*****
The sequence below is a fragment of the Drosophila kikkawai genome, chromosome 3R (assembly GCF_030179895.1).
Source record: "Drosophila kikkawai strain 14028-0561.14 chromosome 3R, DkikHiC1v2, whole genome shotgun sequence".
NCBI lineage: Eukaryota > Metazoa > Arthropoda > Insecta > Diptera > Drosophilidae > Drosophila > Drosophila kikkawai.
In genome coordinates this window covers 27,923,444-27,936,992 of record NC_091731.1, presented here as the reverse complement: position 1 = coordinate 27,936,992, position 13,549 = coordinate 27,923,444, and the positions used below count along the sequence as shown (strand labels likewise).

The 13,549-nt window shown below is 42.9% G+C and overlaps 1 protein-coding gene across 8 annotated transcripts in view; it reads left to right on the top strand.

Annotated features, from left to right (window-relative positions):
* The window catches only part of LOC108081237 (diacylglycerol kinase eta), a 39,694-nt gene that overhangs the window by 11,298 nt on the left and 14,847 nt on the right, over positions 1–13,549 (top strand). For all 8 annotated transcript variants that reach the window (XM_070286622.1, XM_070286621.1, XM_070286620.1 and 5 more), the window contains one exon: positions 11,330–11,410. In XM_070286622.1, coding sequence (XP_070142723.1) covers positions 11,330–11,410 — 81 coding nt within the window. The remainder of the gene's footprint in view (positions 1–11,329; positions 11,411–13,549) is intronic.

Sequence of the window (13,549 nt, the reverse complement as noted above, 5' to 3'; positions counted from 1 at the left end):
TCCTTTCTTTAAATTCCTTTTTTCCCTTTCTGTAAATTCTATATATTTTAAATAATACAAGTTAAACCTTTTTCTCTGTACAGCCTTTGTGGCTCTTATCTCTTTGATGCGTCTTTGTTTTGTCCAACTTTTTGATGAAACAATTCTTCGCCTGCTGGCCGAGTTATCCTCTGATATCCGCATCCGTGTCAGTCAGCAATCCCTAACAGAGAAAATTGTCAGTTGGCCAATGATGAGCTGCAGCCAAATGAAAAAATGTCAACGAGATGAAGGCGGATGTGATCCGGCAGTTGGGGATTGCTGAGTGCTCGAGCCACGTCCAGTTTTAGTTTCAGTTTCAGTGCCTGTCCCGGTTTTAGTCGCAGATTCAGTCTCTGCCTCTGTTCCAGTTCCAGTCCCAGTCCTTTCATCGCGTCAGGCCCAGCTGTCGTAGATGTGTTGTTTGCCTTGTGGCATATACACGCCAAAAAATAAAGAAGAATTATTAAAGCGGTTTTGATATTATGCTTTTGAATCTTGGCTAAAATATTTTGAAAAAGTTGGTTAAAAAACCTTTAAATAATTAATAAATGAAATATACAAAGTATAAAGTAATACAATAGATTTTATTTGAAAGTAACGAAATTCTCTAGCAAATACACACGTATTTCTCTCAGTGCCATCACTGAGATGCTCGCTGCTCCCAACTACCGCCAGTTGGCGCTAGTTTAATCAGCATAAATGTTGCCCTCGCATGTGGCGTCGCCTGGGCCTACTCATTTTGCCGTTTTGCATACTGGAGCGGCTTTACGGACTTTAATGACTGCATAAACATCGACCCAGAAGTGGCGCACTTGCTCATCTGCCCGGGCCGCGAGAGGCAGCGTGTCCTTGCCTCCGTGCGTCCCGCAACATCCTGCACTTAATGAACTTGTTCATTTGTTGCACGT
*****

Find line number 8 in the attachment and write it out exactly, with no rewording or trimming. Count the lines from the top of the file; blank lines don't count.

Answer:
Sequence of the window (13,549 nt, the reverse complement as noted above, 5' to 3'; positions counted from 1 at the left end):